After getting a proof-of-concept prototype working two weeks ago, I created a circuit board (PCB) design that integrates the sensor interface from the prototype with all of the necessary circuitry to turn the sensor’s data into useful information and actions like keyboard and mouse presses. Over the weekend I sent this circuit board design off to be fabricated, and am now ready to move forward!
New name (openSip+Puff) and Github commits
Since the beginning of this project I knew I wanted to find a simple, unique and descriptive name that would help people find it more easily online. When you google “sip and puff” you get a great deal of very generalized information, so this project really needed a unique name that would turn up specific and helpful results when someone wants to find it. After a few weeks, I think I’ve come up with a good enough name: openSip+Puff! Hopefully as this project grows and I publish more documentation you’ll be able to find it more and more easily.
Next, I created a repository on Github and pushed all of the most recent source files and documentation for the project. As I hit stable milestones I will publish updates and more files to the repo, so feel free to follow it to see what is going on! Right now you can find datasheets, bills of materials and the Eagle files for the PCB. More will be added over the coming months!
You can also get very up-to-date information from my personal wiki at: http://jason-webb.info/wiki/index.php?title=OpenSip%2BPuff
Technical details of the board
In my previous post I described how the sensor interface works (an instrumentation amp and a pressure transducer), but that is just one part of the design. The sensor doesn’t do anything but output data, so a microcontroller is needed to translate and interpret this data and do useful things with it.
I chose to go with the ATMega32u4 to get the job done, due to it’s on-board USB capability and recent popularity in the OSHW world. Using only a handful of parts, this chip can connect to a USB port and mimic the behavior of a keyboard or mouse, requiring no extra software on the user’s side!
The ATMega32u4 the same chip that many new Arduino-compatible boards are based on, including the Leonardo, Micro and Teensy 2.0. Other cool Arduino variants that use the chip include the MaKey MaKey and Adafruit‘s new Flora platform. Clearly this little chip is the hot new thing, even if it costs about twice as much as the current champ, the ATMega328.
- Based on ATMega32u4 loaded with the Arduino Leonardo bootloader.
- Uses a USB mini-B connector for all data and power.
- Uses the MX12GP pressure transducer connected through an AD8223 instrumentation amplifier to an analog input of the ATMega32u4.
Schematics and board files
The schematic and board designs came together very quickly, mostly due to their simplicity. The whole design really only has three major parts; the ATMega32u4 microcontroller, the MX12GP transducer and the AD8223 instrumentation amp. Everything else that you see is there to support one or more of these things and make them all work together. In particular, I’ve added four capacitors that I see in all of the other ATMega32u4-based variants, which I assume are good for power filtering and decoupling (probably very important for USB devices).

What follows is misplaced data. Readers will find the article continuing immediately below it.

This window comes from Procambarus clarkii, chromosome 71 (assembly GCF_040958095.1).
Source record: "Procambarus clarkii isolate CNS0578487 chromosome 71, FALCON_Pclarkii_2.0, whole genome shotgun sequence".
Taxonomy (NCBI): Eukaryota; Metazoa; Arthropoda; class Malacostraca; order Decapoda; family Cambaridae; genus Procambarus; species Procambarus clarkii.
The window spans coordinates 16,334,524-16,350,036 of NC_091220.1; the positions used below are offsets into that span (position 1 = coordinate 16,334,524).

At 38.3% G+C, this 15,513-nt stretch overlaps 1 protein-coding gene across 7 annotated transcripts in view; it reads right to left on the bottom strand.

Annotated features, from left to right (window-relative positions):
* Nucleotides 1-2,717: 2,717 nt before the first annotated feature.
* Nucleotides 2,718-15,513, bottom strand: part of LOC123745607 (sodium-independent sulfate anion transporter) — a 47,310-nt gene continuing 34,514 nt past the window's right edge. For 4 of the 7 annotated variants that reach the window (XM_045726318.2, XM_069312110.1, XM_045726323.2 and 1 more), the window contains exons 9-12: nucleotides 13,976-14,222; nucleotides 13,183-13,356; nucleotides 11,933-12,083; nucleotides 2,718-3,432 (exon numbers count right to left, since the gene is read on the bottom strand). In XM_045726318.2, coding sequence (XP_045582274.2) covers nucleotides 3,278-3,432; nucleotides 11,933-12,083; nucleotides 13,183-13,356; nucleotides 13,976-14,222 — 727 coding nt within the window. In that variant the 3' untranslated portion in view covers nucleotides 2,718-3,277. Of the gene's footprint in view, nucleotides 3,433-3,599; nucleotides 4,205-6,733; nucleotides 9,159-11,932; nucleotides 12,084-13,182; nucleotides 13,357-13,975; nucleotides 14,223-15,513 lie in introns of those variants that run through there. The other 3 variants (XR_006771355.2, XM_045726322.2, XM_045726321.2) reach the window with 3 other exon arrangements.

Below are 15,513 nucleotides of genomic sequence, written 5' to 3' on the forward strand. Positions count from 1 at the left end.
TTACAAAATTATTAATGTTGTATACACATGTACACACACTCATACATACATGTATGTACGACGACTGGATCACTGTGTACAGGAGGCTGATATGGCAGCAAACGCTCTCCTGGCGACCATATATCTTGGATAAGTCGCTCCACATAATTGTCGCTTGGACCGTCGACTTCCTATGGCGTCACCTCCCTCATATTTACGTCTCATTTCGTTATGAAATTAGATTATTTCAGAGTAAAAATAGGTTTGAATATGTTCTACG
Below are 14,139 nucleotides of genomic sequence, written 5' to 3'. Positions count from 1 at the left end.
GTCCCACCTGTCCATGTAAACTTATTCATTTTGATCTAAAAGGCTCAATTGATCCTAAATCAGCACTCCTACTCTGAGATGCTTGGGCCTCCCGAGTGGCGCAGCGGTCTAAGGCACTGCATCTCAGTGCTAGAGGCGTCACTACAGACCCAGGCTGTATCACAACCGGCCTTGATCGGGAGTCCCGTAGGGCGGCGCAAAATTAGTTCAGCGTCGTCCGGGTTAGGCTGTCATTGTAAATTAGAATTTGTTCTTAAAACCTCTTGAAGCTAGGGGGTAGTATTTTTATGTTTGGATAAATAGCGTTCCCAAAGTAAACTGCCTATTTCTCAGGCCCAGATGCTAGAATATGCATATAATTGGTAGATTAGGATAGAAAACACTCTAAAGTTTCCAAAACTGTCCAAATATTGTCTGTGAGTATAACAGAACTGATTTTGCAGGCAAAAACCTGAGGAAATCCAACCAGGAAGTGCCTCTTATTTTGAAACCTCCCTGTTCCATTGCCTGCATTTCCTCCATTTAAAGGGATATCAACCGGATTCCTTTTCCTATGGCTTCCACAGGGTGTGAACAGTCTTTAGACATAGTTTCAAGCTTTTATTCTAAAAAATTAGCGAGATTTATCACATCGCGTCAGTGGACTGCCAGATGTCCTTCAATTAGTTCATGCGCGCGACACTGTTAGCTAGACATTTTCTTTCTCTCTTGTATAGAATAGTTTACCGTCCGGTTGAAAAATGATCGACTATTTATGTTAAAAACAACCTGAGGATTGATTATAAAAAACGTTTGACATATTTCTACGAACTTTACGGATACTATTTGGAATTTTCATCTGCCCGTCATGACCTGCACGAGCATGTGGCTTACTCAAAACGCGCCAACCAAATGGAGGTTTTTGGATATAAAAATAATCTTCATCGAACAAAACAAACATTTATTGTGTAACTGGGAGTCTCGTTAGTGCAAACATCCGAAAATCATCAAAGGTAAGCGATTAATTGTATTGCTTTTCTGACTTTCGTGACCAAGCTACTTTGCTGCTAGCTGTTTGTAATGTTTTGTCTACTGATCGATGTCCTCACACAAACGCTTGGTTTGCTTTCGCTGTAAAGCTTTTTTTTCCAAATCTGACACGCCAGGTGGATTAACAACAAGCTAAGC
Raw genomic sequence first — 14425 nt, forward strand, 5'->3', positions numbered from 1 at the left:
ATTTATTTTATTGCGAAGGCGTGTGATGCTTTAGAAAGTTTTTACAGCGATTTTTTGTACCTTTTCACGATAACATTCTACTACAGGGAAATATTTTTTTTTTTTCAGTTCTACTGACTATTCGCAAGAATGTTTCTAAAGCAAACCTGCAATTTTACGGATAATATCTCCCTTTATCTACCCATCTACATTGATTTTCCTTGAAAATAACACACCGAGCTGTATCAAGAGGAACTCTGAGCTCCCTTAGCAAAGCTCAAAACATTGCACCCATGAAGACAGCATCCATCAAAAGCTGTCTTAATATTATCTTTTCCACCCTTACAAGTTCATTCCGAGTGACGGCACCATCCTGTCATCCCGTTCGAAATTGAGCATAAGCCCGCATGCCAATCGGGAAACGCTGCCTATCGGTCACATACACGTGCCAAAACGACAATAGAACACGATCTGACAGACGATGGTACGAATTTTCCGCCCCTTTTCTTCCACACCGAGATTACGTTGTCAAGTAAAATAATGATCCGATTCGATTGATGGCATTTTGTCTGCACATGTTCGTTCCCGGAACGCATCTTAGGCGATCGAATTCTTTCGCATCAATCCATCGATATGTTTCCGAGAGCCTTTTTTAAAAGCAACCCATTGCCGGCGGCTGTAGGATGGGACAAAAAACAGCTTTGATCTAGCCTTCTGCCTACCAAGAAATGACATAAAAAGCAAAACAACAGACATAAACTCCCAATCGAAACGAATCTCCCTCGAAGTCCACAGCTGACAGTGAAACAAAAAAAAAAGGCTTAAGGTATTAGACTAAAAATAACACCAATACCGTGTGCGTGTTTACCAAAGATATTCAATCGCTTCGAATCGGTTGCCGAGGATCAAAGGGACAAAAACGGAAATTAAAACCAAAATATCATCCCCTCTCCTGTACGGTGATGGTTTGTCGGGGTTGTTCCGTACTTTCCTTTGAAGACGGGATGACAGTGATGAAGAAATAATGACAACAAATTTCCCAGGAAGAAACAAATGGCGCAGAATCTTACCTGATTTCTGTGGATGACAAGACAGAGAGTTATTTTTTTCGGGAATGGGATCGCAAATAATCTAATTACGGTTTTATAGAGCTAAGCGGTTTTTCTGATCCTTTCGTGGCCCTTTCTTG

A note about the sensor mounting
I wanted the MX12GP pressure transducer to sit flat on the PCB, but the four leads coming out from it stick straight out the bottom, meaning that the manufacturer seemed to have designed it to sit vertically on the board. I decided to use a 1×4 right-angle female header to connect the sensor to the board, which has the side benefit of making it very easy to replace the sensor in the future. Since the sensor is not permanently fixed (glued or soldered) to any part of the board, this should help serviceability in the future.
Bill of materials (BOM)
To accompany the above schematic, I’ll include a bill of materials for all of the electronic bits that will be needed to build one board. Pretty much everything is from Digikey, but I want to make a note that the standoffs are not the standard #4-40 variety. The MX12GP includes two M4 mounting holes, so each of the holes in the PCB corners are meant to accommodate M4 screws, which will eventually be screwed into a 3D-printed housing.
Fabricating the boards
These days it is actually really easy and quite cheap to get boards of this side fabricated for you, thanks to hobby PCB services like OSH Park, Seeed Studio and Smart Prototyping. For small boards like this, I prefer OSH Park because they offer a very high-quality, low-cost, US-based service with free shipping.
These boards only cost $13.70 for three boards through OSH Park, with free shipping!
One new feature that OSH Park has added since the last time I used them is the ability to upload a .brd file made with Eagle straight to the website for processing; no CAM work involved! Unfortunately, this does ignore any fancy silkscreen work you may have on non-standard layers though. I like to use tDocu and bDocu for random text and outlines, but the site ignored those. I changed them to tPlace and bPlace instead and it worked fine.
Before the PCBs arrive at my house I will purchase at least one set of components. I am also working on a 3D-printable clamshell housing that the PCB will be mounted into, providing a simple, durable and attractive way to hide all the “ugly” bits from end-users.